tobacco is more golden colored than
in other popular brands. And remem
ber—golden colored leaves bring the
highest prices at the great tobacco
sales. Try Raleighs... they cost no more
than other popular priced cigarettes,
yet they’re blended from 31 selected
grades of golden Turkish and Domestic
tonally 2? ®*“°'
—* UNION MADE
PI AIN OR CORK TIPS
I GET PREMIUMS FREE! On the back of every
Raleigh pack there’s a valuable coupon, good in the U. S. A.
for dozens of luxury premiums. Write for the catalog that
describes them. These are the same coupons that are packed
with KOOL cigarettes. Next time get the pack with the cou
pon on the back . .. buy Raleighs!
Poker Sot. Solid walnut case.
Holds 300 assorted chips, two
decks Bicycle cards.
Zipper BIHfold and 6-clip Key
Case of genuine pigskin. Spec
ify dark brown or black.
Korosaal Lady's Umbralla.
New style. Well made on rust
less frame. Choice of colors.
H Wl?tl l*’i»U Ml*
I UNITS dTtaT C S
I SAVINCS BONDS
Oneida Community Par Plato
Silverware. Pitcher, 17Vi'tray,
will give exceptional wear.
*1— Defense Savings Stamps
may now be obtained through
Brown & Williamson. Send 133
Raleigh coupons for each dollar
stamp. Defense Stamp Album,
shown above, free on request.
Sport Jacket. Natural tan
poplin. Wind- and shower
proof. 3 sizes. Light weight.
TUNE IN Red Skelton and Ozzie Nelson every Tuesday night, NBC Red Network
HERE’S WHAT YOU DO
It's simple. It’s tan. Just think up
s last line to this jingle. Make sure
it rhymes with the word “try.”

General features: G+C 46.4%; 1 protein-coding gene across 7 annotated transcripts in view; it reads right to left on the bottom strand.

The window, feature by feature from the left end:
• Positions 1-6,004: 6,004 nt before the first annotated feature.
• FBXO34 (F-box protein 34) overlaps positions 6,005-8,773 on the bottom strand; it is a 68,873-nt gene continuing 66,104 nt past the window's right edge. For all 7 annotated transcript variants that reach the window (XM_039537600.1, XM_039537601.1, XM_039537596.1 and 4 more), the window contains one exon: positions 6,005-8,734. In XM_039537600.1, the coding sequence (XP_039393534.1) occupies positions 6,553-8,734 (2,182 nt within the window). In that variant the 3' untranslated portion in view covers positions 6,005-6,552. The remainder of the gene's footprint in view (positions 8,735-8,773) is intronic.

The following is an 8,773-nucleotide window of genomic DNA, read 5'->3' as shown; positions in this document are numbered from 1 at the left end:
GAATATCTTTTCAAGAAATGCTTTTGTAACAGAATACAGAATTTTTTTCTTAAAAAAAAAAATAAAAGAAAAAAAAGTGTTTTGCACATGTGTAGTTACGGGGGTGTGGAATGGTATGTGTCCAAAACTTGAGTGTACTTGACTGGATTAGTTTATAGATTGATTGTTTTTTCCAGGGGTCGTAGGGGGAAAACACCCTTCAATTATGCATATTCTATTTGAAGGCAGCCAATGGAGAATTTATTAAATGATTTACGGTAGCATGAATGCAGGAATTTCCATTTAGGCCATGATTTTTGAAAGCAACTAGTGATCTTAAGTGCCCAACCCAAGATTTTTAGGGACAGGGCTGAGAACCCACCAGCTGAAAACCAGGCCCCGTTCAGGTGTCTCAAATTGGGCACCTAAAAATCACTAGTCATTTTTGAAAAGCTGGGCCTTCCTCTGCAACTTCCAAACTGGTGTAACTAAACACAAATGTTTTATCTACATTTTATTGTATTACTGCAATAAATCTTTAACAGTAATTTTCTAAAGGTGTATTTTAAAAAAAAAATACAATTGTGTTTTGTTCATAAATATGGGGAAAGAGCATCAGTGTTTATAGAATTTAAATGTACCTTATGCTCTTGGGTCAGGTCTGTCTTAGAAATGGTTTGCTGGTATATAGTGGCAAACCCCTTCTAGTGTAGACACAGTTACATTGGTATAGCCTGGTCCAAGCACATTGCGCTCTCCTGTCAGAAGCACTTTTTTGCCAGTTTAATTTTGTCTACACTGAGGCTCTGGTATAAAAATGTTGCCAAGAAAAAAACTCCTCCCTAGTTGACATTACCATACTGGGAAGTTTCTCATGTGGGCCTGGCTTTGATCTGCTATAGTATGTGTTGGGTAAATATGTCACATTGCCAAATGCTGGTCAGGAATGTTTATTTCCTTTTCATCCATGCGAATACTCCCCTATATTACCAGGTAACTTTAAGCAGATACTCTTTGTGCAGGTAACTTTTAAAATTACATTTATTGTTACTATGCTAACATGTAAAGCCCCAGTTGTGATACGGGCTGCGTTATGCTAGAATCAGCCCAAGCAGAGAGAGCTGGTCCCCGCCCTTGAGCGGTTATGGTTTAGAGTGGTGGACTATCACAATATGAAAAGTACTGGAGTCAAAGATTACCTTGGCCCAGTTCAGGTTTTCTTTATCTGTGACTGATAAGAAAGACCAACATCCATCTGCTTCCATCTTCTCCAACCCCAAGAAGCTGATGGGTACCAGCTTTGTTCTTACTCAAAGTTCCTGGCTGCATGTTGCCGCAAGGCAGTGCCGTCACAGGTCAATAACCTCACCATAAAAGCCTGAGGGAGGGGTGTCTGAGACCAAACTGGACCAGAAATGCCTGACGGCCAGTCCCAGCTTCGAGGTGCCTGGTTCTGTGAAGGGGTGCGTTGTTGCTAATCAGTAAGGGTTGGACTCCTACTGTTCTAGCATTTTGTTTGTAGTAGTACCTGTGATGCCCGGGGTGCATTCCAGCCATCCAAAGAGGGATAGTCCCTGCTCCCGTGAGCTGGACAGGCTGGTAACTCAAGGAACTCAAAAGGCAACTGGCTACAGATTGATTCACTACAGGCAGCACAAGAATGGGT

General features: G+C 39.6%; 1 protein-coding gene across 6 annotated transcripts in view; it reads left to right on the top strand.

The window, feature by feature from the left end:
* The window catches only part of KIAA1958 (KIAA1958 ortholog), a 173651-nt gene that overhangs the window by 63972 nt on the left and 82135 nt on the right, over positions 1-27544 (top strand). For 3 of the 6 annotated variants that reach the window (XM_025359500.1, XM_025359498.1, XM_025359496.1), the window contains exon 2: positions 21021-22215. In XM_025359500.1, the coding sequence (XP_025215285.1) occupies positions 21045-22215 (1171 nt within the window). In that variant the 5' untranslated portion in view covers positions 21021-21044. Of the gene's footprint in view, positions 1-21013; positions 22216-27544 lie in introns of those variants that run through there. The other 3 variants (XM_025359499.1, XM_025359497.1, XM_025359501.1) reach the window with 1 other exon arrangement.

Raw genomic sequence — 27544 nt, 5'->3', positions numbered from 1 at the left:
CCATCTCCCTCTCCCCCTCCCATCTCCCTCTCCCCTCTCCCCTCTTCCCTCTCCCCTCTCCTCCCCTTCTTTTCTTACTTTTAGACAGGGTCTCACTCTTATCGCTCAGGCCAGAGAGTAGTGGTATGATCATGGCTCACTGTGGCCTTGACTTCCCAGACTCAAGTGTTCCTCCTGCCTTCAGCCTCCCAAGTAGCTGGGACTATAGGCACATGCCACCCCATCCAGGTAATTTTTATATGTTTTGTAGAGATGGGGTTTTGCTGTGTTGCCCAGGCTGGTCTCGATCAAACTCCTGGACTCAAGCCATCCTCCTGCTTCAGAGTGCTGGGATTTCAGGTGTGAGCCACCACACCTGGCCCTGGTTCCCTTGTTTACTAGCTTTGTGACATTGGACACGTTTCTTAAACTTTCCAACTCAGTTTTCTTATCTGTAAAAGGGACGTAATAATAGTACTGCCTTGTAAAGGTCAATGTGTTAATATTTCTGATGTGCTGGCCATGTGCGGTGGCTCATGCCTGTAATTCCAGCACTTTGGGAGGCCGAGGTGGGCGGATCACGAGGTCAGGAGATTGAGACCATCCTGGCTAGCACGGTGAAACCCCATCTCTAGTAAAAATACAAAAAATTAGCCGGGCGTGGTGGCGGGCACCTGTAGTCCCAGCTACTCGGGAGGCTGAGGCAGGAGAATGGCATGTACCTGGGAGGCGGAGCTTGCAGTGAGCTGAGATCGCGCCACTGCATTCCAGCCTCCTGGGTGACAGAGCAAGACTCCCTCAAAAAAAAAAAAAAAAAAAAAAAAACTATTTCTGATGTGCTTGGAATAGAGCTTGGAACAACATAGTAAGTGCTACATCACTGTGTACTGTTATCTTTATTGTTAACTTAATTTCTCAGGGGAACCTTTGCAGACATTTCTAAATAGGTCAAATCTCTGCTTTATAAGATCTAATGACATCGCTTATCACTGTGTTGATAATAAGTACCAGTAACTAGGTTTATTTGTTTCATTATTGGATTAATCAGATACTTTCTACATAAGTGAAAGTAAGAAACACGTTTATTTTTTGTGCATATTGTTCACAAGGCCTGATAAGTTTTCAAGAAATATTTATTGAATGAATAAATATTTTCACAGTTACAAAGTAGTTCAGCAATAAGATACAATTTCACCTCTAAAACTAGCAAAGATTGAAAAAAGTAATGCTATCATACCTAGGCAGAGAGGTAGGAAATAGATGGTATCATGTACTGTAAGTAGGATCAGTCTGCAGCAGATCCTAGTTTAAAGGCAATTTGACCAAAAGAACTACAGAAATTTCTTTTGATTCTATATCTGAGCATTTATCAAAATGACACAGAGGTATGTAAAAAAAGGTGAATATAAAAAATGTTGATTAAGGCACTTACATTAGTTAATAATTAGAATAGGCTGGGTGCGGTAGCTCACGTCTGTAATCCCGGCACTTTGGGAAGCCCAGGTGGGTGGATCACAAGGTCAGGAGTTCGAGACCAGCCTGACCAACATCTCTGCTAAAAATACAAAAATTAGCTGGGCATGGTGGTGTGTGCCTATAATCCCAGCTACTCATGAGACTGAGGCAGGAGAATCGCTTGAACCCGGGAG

Write your last line of the
jingle on the reverse side of a
Raleigh package wrapper (or a
facsimile thereof), sign it with
your full name and address, and
mail it to Brown A Williamson
Tobacco Corp., P. O. Box 1799,
Louisville, Kentucky, post
marked not later than midnight,
March 7, 1942.
You may enter as many last
lines as you wish, if they are all
written on separate Raleigh pack
age wrappers (or facsimiles).
Prises will be awarded on the
“Want to get a milder blend?
Want to get a dividend?
Raleigh is the smoke to try—
originality and aptness of the line you write.
Judges' decisions must be accepted as final.
In case of ties, duplicate prises will be
awarded. Winners will be notified by mail.
Anyone may enter (except employees of
Brown &. Williamson Tobacco Corp., their
advertising agents, or their families). All
entries and ideas therein become the prop
erty of Brown & Williamson Tobacco
HERE’S WHAT YOU WIN
You have 133 chances to win. If
you send in more than one entry,
your chances of winning will be
that much better. Don't delay.
Start thinking right now.
First prize . . . $100.00 cash
Second prize . . . 50.00 cash
Third prize. . . . 25.00 cash
5 prizes of $10.00 . 50.00 cash
25 prizes of $5.00 . 125.00 cash
100 prizes of a cartcn
of Raleighs . . . 150.00
133 PRIZES $500.00